The Weekend Wanderer: 24 July 2021
“The Weekend Wanderer” is a weekly curated selection of news, stories, resources, and media on the intersection of faith and culture for you to explore through your weekend. Wander through these links however you like and in any order you like. Disclaimer: I do not necessarily agree with all the views expressed within the articles linked from this page, but I have read them myself in order to make me think more deeply.
“Wisdom and Sabbath Rest” – Tim Keller at Redeemer City to City: “Leadership is stewardship—the cultivation of the resources God has entrusted to us for his glory. The Sabbath gives us both theological and practical help in managing one of our primary resources: our time. In Ephesians 5, Paul invokes the biblical concept of wisdom:
“Be very careful, then, how you live—not as unwise but as wise, making the most of every opportunity, because the days are evil. Therefore do not be foolish, but understand what the Lord’s will is.”
— Ephesians 5:15–17
The King James Version translates verses 15 and 16 as, ‘walk circumspectly, not as fools, but as wise, redeeming the time, because the days are evil.’ Living wisely (or circumspectly) is to a great degree a matter of how we spend our time.”
“Mainline Protestants Are Still Declining, But That’s Not Good News for Evangelicals” – Ryan P. Burge in Christianity Today: “Religious demography is a zero-sum game. If one group grows larger that means that other groups must be shrinking in size. So that rise in the nones is bad news for churches, pretty much across traditions. When you sort Christians by denomination, mainline Protestants are continuing to show significant decline. By their own membership tallies, mainline denominations are showing drops of 15 percent, 25 percent, and even 40 percent over the span of the last decade. There is little room for triumph on the evangelical side; their numbers are slipping too. Examining these two traditions, though, shows us two different stories about how their churches are losing members and could offer a trajectory for what the American religious landscape will look like in the future.”
“Ruins of Monumental Church Linked to Medieval Nubian Kingdom Found in Sudan” – Livia Gershon at Smithsonian Magazine: “Archaeologists in northern Sudan have discovered the ruins of a cathedral that likely stood as a seat of Christian power in the Nubian kingdom of Makuria 1,000 years ago. As the Art Newspaper’s Emi Eleode reports, the remains, discovered in the subterranean citadel of Makuria’s capital city, Old Dongola, may be the largest church ever found in Nubia. Researchers say the structure was 85 feet wide and about as tall as a three-story building. The walls of the cathedral’s apse—the most sacred part of the building—were painted in the 10th or early 11th century with portraits believed to represent the Twelve Apostles, reports Jesse Holth for ARTnews.”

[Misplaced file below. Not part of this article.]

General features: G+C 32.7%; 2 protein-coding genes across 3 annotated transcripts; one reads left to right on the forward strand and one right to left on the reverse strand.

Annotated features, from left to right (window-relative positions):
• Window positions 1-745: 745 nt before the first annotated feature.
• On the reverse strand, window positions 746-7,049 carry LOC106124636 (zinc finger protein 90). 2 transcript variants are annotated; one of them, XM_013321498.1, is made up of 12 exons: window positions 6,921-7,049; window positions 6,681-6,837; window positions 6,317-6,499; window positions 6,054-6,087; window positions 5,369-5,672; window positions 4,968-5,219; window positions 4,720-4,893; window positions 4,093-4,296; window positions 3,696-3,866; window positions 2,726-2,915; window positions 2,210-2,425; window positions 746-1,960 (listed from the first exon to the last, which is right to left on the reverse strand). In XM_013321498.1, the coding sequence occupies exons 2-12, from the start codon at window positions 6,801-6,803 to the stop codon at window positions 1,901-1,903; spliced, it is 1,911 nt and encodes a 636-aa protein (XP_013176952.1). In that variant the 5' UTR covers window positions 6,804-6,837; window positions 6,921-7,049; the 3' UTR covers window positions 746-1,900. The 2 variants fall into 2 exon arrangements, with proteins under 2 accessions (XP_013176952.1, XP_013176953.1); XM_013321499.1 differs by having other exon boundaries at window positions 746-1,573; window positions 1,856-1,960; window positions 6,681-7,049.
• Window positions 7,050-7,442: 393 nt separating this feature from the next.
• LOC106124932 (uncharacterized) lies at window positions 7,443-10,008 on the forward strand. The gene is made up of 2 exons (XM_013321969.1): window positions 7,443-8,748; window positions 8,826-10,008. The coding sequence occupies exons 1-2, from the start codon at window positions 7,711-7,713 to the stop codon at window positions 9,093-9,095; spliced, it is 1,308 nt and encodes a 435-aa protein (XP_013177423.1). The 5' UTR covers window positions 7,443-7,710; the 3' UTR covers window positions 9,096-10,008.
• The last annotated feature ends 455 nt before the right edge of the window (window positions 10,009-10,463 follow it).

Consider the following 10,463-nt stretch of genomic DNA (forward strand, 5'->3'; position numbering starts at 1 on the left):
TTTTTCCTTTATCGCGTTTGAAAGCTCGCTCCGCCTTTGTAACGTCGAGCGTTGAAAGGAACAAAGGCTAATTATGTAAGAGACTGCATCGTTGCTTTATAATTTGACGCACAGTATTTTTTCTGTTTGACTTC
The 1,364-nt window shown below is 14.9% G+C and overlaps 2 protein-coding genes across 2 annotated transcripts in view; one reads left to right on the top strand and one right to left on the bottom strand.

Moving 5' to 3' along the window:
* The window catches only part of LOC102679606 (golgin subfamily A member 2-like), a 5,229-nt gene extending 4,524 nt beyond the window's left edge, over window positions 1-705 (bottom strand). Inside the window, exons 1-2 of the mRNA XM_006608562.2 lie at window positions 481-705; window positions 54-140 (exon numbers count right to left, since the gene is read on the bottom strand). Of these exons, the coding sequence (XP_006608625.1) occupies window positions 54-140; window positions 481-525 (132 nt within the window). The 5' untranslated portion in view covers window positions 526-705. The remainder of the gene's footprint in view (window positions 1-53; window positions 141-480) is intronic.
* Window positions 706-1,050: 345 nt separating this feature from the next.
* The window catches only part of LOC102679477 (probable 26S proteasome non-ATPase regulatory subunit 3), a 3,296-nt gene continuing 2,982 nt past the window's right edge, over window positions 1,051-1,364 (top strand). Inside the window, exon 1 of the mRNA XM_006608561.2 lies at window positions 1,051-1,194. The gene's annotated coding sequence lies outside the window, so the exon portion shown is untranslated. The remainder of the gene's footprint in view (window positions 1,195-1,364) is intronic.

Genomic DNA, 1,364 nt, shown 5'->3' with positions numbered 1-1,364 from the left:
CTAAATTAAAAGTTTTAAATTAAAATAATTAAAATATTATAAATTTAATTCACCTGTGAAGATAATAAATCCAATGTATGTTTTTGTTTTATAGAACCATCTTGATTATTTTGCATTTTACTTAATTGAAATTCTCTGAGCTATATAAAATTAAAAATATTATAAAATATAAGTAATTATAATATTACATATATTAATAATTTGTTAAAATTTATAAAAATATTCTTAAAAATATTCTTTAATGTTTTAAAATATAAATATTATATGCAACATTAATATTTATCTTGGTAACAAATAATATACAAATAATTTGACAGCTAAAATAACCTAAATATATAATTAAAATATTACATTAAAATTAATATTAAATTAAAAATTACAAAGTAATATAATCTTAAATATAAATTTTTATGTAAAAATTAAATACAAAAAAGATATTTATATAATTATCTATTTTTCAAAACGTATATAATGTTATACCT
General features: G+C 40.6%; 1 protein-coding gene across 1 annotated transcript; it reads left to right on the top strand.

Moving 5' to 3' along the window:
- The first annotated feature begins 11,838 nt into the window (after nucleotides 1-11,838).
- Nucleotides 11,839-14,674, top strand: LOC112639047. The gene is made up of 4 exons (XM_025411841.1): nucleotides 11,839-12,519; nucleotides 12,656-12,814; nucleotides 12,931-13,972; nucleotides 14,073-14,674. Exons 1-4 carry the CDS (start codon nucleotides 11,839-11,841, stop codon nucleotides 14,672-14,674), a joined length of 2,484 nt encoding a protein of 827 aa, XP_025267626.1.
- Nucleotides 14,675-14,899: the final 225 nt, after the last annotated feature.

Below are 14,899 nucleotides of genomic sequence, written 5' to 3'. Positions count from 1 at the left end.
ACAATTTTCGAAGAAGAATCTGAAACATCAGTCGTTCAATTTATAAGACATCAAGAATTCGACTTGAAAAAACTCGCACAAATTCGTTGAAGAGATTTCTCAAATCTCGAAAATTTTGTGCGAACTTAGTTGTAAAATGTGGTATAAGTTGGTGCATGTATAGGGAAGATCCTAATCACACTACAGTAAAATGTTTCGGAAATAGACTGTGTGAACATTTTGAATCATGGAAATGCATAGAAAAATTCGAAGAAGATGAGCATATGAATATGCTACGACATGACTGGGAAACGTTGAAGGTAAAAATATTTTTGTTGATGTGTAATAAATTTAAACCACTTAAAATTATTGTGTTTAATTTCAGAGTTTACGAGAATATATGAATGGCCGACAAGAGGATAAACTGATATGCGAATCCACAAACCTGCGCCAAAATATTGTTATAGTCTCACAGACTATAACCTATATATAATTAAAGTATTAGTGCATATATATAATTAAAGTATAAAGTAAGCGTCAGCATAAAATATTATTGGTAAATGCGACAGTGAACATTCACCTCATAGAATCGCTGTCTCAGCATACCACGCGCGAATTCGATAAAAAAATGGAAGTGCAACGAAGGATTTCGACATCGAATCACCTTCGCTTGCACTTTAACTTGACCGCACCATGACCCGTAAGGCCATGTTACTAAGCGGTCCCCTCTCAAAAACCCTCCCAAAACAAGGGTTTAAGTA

“The Painter & The Preacher: Botticelli’s Mystic Nativity and Savonarola’s Sermons” – Jennifer Sliwka at The Brooklyn Rail: “On February 7, 1497 the Piazza della Signoria, the civic heart of the city of Florence, erupted into flames as piles of artworks, books, mirrors, fine clothes, and musical instruments were stacked high and lit on fire. Known as the Bonfire of the Vanities, these pyres were the result of years of preaching by the Dominican friar Girolamo Savonarola who petitioned Florentine citizens to sacrifice all objects that might tempt one to sin, to redress what he deemed the corrupt and vice-ridden aspects of their lives….Savonarola criticised pagan and mythological artworks in particular. One of the many artists specialising in these genres was Sandro Botticelli, perhaps best known for his poetic mythological paintings of beautiful lithe goddesses in the Primavera (Springtime) and the Birth of Venus (late 1470s–early 1480s), painted for the Renaissance palaces and villas of Florence’s elite. Less well known are his smaller religious ‘Savonarolan’ works from the 1490s, such as the so-called Mystic Nativity (1500), arguably the most personal, complex, enigmatic, and powerful of all his works.”
“Embodiment’s Grace: Recovering the gifts of human finitude” – Anne Snyder at Comment: “Summer is a time portal. Every July at the local ice cream counter I hear a child chirp a request that echoes something of my own from earlier innocence: ‘Dad, I’d like the super-size whippy dip, dunked in fudge, caramel, all the fixings. Trust me, I can handle it.’ The magic of anticipating a supreme level of sugary joy never fails to bring a smile. Kids generally don’t appreciate the value of limits. Most if not all of what is great in a child’s mind is something huge, more, whatever that alluring curiosity is beyond the parental boundary. Limits are something we learn to respect, typically by experiencing the consequences of exceeding them.”
“A Closer Look at Bob Dylan’s Confounding and Compassionate Christian Trilogy” – Timothy Bracy at Inside Hook: “Following the gender-fluid liberations of glam, the volatile excesses of The Who and Led Zeppelin and the high-voltage course correction of punk, it was not so easy to shock rock ‘n’ roll audiences in 1979. They’d seen and done a lot in that decade — things you can’t unsee. Bob Dylan had helped it all along — the tip of the spear in so many vanguard movements, two decades spent subverting expectations, coloring outside the lines and constantly moving the goalposts. But his newest gambit wasn’t like any of the others before. In 1979, the world was introduced to Bob Dylan: Born-Again Christian. Now that was surprising.”
Music: Bob Dylan, “When You Gonna Wake Up” (Live), from Trouble No More: The Bootleg Series, volume 13.